Original post

Exiting an application in happens anyway when the main() function is complete, but the purpose of this post is to show you how to force that to happen. Perhaps at an earlier stage than the end of your code, perhaps with an error code too. This is a well established method in POSIX systems, whereby a program can return a 0-255 integer to indicate if the program ran successfully, and if not, why not.

We’ll be using the os package in stdlib to exit for us. First we’ll look at exiting the application successfully (just below), then we’ll look at exiting with an error code.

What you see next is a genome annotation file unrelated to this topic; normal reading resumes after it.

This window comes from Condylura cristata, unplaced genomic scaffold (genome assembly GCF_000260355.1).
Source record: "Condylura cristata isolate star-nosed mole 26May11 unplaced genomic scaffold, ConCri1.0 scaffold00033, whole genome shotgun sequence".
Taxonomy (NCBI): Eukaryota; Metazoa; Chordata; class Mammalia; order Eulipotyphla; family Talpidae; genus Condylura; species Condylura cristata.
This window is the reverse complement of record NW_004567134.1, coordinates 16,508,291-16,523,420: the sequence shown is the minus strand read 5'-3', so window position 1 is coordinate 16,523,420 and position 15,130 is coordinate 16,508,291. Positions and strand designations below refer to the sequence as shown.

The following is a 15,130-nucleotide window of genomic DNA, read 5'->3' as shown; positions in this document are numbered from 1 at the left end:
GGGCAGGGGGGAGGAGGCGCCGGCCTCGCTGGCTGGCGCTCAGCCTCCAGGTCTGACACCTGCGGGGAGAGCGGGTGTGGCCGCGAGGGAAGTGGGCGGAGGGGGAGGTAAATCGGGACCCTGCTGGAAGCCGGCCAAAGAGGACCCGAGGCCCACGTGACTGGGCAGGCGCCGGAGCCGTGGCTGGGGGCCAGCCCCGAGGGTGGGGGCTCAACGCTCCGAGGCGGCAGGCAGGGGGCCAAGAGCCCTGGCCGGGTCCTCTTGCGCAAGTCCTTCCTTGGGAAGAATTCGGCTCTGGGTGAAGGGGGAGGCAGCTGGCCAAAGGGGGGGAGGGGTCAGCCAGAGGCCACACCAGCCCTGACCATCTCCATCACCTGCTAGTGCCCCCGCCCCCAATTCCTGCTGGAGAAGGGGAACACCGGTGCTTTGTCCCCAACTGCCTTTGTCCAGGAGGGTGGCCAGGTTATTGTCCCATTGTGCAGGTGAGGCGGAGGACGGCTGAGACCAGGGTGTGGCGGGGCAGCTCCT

Exit Successfully

package main

import (
        "fmt"
        "os"
)

func main() {
        fmt.Println("Hello World")

        // Exit successfully
      os.Exit(0)

        // Never runs
      fmt.Println("Something else...")
}

exit successfully from an application

Exit with Error (Status 1+)

Specifying an exit code above zero usually means an error has occurred. There is a list of common/reserved exit codes for bash to keep an eye on, but in our example below we will just be using our generic error code of 1.

Some common codes:

Code Meaning
1 General error
2 Misuse of shell builtins
127 Command not found
128 Fatal error signal
130 Ctrl+C termination
package main

import (
        "fmt"
        "os"
)

func main() {
        fmt.Println("Exits with status code 1")

        // Status Code 1 = Catchall for general errors
      os.Exit(1)
}

exit with an error from an application